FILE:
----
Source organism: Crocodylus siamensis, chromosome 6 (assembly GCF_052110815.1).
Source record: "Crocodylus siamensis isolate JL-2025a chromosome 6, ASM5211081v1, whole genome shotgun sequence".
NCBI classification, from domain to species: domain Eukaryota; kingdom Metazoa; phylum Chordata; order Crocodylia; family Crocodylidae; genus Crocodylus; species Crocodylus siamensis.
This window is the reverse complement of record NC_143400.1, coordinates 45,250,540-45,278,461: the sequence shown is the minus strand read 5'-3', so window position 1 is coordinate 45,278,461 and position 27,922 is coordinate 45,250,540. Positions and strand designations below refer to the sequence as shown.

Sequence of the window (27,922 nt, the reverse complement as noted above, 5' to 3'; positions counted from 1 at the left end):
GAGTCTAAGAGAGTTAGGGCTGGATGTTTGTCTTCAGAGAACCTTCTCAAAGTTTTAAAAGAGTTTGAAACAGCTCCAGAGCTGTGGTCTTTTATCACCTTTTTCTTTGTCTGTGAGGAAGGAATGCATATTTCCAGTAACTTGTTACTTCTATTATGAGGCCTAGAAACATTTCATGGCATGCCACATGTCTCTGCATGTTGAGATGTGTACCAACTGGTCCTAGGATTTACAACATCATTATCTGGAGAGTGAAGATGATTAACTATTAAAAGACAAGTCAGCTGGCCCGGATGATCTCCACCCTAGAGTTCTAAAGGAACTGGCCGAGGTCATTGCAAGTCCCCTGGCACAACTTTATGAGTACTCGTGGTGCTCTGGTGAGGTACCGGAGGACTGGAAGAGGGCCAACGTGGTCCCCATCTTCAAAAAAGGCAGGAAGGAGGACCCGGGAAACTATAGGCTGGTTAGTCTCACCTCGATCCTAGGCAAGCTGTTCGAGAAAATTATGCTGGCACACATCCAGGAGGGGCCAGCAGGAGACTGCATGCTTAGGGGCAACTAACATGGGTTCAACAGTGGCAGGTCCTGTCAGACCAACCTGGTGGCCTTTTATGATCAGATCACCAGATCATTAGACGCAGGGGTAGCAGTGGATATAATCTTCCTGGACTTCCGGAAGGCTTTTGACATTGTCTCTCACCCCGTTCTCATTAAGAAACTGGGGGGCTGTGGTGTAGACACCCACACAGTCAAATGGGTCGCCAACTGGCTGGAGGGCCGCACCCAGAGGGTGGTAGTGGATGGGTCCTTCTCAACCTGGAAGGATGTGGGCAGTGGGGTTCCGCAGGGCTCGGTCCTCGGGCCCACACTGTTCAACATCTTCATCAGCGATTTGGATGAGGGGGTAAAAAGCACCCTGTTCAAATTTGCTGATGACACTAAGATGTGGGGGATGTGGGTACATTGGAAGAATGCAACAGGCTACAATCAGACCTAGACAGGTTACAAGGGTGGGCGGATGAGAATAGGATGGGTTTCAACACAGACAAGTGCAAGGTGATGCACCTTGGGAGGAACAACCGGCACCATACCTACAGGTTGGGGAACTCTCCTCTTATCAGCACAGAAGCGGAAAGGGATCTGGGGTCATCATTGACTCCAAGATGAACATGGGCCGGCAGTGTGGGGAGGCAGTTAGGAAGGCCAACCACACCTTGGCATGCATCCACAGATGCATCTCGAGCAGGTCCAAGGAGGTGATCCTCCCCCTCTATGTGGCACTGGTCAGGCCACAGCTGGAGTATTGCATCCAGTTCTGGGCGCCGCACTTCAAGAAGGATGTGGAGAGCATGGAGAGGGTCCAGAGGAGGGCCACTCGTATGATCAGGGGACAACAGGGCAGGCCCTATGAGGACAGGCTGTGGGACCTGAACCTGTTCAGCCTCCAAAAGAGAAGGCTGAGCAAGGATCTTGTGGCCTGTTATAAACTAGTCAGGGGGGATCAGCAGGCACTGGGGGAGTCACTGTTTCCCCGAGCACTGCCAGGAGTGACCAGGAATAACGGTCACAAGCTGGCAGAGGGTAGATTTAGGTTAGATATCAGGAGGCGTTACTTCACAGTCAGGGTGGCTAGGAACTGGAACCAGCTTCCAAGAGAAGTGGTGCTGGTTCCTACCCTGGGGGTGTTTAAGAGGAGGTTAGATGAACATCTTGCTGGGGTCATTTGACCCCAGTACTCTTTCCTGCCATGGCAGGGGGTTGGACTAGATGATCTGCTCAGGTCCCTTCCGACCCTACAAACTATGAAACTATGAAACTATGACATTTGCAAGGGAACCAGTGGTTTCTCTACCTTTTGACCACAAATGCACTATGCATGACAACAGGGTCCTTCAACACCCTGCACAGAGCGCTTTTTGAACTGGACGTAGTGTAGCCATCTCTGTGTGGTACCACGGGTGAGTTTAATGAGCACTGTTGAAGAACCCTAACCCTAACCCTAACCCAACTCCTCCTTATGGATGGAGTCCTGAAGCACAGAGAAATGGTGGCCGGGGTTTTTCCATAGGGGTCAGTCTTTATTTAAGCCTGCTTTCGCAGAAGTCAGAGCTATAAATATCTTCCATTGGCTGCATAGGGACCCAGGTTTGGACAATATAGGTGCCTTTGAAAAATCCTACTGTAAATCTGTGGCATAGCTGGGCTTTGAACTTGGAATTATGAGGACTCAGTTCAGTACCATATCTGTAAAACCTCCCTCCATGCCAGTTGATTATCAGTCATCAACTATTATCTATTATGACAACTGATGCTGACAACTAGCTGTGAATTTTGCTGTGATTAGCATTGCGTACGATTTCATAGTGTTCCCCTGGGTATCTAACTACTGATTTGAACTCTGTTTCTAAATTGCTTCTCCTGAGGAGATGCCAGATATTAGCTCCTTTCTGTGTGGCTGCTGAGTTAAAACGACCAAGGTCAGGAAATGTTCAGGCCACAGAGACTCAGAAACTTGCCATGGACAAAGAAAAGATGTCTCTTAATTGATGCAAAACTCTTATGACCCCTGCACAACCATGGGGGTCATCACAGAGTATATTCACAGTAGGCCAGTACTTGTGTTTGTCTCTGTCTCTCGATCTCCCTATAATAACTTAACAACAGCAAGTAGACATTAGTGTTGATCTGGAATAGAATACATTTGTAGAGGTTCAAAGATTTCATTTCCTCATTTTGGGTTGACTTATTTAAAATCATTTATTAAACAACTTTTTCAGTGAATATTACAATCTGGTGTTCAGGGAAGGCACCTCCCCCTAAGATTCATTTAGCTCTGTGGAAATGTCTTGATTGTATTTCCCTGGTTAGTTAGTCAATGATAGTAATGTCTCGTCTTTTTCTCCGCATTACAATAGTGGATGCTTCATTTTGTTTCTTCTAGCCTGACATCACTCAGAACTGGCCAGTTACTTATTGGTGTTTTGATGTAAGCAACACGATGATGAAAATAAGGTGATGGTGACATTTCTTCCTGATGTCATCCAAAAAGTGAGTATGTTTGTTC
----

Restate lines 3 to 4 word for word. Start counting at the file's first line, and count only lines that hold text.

NCBI classification, from domain to species: domain Eukaryota; kingdom Metazoa; phylum Chordata; order Crocodylia; family Crocodylidae; genus Crocodylus; species Crocodylus siamensis.
This window is the reverse complement of record NC_143400.1, coordinates 45,250,540-45,278,461: the sequence shown is the minus strand read 5'-3', so window position 1 is coordinate 45,278,461 and position 27,922 is coordinate 45,250,540. Positions and strand designations below refer to the sequence as shown.